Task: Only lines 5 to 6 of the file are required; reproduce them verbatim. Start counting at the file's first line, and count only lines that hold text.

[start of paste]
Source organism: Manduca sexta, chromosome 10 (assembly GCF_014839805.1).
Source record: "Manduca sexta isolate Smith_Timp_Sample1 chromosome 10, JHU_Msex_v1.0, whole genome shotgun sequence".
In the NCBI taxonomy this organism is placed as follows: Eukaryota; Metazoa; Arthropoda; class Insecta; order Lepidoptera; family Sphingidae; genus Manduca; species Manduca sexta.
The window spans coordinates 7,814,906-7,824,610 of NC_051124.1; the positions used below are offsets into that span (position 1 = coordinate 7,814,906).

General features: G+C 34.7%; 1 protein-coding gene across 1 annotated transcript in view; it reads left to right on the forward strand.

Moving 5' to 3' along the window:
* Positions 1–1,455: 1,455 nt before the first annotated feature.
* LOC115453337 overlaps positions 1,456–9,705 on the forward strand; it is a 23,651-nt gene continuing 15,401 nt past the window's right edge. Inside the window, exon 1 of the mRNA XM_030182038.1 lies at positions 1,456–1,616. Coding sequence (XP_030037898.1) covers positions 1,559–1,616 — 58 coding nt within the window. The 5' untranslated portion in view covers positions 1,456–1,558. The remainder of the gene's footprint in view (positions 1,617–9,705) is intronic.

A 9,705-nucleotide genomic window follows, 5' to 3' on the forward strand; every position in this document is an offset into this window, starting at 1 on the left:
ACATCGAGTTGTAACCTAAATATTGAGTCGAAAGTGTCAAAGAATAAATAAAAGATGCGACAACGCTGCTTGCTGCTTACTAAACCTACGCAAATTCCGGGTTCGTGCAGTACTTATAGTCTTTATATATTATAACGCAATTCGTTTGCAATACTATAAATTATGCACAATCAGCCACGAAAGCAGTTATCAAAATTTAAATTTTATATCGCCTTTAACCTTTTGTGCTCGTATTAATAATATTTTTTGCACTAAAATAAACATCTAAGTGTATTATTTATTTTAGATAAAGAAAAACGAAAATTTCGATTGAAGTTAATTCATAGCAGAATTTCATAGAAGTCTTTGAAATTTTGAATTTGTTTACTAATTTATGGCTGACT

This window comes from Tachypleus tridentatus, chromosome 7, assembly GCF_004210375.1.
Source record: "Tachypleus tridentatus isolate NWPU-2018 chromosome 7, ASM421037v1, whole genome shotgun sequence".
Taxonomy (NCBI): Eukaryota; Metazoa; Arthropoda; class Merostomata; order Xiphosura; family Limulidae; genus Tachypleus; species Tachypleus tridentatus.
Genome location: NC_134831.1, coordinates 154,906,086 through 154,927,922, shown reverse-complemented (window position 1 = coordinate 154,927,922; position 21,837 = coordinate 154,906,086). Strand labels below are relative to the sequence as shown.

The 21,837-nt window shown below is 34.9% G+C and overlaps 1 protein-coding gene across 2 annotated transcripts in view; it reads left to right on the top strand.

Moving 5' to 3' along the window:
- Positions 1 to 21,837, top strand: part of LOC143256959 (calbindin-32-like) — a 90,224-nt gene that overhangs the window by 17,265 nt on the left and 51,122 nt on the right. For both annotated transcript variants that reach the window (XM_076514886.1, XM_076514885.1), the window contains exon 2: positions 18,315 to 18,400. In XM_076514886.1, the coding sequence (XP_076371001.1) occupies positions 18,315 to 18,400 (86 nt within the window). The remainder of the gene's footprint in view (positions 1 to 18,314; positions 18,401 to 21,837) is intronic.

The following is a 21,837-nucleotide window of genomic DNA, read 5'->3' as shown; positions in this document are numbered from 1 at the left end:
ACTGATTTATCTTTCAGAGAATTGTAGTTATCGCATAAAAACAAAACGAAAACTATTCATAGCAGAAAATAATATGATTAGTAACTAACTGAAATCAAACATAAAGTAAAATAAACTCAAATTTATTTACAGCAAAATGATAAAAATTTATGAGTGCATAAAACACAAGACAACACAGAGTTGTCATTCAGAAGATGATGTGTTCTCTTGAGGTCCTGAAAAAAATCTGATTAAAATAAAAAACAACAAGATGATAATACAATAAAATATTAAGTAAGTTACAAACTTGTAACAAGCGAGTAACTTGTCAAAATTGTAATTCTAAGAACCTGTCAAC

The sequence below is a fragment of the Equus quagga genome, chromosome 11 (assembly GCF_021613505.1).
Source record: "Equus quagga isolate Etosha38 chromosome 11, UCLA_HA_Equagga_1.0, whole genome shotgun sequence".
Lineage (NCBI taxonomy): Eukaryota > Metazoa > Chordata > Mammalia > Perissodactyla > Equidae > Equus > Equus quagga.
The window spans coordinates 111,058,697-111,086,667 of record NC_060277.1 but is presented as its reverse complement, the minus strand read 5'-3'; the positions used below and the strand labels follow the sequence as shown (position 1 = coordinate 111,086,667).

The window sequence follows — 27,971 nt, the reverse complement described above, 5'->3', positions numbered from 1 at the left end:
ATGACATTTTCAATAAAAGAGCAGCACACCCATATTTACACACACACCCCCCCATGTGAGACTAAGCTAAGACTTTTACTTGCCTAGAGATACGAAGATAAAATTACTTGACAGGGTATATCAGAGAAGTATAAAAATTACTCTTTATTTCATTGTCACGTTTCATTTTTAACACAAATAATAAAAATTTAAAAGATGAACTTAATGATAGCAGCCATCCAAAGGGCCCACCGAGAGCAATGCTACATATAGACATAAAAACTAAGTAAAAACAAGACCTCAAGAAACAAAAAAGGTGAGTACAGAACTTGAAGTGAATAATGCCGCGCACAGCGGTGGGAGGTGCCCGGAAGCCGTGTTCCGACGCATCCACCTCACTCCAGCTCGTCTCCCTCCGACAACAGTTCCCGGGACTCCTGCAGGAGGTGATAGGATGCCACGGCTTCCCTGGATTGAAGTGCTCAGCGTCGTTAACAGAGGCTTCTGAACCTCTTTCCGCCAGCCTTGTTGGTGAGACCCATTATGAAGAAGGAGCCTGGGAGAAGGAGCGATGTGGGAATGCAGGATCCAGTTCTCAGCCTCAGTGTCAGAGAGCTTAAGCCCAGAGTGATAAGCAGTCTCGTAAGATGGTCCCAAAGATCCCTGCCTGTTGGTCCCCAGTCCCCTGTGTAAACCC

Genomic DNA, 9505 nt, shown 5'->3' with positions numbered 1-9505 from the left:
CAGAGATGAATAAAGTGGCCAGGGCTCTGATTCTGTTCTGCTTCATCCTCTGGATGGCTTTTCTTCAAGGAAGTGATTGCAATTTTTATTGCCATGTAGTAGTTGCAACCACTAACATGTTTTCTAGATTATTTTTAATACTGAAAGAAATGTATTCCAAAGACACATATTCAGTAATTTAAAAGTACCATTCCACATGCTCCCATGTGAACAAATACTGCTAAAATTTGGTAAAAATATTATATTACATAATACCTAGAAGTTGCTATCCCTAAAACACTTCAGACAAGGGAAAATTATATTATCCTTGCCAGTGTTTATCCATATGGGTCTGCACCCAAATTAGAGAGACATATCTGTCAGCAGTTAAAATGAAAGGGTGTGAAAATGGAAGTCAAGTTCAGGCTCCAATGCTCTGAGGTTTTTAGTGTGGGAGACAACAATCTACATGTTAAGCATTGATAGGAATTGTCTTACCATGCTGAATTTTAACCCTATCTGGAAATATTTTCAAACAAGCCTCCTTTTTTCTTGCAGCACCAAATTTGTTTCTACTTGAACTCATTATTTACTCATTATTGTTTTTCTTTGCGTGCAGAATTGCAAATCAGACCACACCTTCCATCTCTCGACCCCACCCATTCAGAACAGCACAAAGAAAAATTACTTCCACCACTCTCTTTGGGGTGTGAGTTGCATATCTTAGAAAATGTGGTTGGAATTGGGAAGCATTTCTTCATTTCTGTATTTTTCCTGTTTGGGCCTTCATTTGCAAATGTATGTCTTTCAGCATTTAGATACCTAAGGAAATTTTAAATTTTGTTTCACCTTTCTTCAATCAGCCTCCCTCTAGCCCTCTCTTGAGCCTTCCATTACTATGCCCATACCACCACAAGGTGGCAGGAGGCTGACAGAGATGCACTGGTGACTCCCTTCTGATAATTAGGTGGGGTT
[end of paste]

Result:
General features: G+C 34.7%; 1 protein-coding gene across 1 annotated transcript in view; it reads left to right on the forward strand.

Moving 5' to 3' along the window: